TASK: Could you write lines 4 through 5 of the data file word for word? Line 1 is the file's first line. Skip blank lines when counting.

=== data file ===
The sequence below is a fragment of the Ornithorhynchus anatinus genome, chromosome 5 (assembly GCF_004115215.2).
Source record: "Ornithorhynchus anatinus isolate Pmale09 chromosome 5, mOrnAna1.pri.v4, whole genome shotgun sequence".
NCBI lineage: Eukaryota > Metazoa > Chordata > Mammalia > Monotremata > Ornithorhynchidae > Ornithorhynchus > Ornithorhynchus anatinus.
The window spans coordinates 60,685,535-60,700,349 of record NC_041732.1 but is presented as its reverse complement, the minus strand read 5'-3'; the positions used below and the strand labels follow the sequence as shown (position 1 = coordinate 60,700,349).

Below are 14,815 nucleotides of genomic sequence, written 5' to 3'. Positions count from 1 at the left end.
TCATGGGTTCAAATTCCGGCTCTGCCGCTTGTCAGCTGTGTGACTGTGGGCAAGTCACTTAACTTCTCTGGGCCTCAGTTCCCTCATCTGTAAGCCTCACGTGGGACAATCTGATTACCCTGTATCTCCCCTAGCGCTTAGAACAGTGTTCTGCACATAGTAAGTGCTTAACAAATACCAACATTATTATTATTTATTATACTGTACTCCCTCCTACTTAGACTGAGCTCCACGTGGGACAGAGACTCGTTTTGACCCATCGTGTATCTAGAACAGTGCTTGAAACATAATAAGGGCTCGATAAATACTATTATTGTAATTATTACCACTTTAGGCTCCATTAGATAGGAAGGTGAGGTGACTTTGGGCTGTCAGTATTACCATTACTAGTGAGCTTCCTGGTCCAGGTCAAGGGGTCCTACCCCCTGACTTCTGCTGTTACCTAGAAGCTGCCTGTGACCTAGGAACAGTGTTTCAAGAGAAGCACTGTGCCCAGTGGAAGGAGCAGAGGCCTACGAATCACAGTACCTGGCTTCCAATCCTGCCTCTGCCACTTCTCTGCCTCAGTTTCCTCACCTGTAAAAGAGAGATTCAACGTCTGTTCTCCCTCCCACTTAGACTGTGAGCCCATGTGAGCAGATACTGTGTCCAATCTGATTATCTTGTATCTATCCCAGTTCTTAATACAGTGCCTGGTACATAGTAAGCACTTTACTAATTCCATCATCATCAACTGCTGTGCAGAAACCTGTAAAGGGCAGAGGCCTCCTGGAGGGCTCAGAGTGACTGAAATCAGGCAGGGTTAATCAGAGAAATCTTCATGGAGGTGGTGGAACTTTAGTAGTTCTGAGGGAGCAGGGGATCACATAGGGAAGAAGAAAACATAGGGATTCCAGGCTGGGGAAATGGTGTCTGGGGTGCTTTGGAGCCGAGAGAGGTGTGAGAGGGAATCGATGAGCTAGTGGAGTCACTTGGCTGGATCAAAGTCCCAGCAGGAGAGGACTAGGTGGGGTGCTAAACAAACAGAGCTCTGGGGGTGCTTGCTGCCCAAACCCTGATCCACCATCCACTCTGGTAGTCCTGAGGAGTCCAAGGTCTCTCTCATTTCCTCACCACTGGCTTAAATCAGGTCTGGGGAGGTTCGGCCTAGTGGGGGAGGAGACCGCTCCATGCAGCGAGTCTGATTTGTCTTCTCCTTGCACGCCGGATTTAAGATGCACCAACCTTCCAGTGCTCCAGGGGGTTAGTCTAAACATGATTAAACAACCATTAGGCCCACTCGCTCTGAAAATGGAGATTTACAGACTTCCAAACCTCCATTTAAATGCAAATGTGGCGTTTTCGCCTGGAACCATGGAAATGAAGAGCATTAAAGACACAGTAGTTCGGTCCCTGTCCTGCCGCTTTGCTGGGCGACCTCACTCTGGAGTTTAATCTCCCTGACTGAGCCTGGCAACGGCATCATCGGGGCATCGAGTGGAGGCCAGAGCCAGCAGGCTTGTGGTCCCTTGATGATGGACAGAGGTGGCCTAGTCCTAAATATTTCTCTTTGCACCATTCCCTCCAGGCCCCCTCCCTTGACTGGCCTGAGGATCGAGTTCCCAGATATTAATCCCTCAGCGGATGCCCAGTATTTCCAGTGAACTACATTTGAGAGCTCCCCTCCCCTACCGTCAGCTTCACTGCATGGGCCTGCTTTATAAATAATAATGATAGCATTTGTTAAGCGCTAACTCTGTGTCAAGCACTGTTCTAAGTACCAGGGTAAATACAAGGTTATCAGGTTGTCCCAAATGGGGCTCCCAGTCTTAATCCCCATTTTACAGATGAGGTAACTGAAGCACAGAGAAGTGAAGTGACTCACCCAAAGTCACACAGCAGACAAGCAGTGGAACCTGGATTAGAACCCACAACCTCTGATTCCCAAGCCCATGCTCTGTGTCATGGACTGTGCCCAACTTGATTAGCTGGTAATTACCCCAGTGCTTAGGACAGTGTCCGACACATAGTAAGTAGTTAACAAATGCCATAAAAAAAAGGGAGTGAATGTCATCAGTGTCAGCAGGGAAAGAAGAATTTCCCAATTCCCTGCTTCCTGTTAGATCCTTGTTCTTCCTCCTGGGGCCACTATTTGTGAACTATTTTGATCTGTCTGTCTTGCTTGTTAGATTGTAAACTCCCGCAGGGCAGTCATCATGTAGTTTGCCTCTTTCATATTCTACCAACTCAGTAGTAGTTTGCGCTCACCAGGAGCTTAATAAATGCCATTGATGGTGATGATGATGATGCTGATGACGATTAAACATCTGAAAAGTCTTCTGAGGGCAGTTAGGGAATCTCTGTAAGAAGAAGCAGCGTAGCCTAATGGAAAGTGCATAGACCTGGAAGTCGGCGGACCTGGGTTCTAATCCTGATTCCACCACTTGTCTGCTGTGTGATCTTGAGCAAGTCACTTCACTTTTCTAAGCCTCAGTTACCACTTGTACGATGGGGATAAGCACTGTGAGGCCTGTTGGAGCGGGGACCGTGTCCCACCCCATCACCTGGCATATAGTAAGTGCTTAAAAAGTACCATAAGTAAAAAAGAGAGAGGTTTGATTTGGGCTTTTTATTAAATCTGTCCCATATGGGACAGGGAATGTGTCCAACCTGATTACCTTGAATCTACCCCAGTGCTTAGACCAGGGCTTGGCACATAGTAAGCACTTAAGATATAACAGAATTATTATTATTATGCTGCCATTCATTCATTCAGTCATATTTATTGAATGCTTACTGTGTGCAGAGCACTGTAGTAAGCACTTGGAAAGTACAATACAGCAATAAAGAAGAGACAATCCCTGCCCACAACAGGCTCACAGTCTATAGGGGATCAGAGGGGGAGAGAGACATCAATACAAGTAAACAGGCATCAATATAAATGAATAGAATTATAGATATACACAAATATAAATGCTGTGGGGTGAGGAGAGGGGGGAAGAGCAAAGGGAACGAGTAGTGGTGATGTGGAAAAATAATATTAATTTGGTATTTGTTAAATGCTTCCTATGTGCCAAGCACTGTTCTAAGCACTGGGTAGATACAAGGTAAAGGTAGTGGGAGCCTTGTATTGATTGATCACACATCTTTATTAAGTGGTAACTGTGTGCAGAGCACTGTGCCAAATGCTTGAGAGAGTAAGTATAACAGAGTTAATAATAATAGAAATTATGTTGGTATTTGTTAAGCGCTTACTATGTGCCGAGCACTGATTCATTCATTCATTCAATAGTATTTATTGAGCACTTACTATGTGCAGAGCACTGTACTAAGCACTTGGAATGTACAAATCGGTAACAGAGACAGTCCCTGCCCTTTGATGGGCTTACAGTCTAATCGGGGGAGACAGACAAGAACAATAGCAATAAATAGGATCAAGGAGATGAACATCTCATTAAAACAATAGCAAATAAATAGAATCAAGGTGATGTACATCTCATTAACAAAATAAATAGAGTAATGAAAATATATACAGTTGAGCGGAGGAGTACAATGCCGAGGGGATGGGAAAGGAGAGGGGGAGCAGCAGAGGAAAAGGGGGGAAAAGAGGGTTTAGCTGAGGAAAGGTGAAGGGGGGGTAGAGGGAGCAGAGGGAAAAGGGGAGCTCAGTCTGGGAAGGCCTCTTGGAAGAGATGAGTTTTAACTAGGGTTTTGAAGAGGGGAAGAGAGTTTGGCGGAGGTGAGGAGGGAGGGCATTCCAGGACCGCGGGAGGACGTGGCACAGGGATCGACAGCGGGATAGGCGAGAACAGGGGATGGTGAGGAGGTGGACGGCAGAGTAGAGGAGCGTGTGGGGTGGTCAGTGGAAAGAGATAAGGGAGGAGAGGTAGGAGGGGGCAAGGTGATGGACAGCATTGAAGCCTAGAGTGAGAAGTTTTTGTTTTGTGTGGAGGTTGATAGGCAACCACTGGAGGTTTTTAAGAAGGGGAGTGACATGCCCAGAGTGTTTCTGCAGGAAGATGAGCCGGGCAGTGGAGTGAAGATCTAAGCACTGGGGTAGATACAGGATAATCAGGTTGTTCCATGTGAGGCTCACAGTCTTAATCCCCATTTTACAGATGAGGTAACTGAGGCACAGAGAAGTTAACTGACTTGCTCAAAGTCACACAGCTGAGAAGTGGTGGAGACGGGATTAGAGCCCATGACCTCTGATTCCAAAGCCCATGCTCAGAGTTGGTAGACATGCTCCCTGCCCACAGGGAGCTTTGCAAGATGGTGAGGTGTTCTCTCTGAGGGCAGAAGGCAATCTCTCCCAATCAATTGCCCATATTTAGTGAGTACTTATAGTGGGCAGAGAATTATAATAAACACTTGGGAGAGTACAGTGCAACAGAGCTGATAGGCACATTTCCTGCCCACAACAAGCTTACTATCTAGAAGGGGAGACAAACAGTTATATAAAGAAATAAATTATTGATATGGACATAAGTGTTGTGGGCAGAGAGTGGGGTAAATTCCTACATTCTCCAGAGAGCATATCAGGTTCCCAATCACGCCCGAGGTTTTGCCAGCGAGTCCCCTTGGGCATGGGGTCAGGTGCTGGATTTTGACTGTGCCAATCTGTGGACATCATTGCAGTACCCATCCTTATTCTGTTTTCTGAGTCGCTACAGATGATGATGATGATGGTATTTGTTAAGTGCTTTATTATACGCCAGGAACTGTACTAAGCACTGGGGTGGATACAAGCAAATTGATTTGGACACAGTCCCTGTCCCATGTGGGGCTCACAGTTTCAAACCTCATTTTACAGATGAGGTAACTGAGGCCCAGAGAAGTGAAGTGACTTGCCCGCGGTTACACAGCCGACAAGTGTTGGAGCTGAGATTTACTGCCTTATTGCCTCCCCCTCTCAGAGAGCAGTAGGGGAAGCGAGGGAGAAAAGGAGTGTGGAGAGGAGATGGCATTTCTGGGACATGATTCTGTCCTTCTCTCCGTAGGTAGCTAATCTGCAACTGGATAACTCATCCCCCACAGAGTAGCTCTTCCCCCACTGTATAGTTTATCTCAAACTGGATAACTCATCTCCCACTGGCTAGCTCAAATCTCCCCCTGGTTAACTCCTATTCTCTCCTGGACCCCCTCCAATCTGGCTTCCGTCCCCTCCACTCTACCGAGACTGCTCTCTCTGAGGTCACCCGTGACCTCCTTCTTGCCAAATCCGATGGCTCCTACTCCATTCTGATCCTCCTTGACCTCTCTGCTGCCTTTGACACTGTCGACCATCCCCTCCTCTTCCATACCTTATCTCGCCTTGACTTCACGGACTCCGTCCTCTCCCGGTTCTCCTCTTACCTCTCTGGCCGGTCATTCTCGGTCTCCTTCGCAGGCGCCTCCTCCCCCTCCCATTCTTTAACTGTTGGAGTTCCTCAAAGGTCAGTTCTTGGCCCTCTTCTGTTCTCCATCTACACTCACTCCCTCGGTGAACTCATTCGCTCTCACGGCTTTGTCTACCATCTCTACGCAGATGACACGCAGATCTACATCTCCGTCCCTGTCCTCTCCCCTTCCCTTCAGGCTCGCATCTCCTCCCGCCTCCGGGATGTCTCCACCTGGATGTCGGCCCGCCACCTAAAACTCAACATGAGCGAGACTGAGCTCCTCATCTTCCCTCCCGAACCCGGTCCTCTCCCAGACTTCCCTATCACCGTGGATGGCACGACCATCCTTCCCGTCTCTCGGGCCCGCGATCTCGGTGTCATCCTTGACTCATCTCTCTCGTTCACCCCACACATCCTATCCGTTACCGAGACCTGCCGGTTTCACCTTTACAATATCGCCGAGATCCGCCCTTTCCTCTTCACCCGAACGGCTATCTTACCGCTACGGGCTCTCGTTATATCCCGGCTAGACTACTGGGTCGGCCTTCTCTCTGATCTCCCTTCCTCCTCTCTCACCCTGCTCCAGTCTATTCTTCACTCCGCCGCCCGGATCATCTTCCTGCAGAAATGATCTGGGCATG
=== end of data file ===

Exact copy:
The window spans coordinates 60,685,535-60,700,349 of record NC_041732.1 but is presented as its reverse complement, the minus strand read 5'-3'; the positions used below and the strand labels follow the sequence as shown (position 1 = coordinate 60,700,349).

Below are 14,815 nucleotides of genomic sequence, written 5' to 3'. Positions count from 1 at the left end.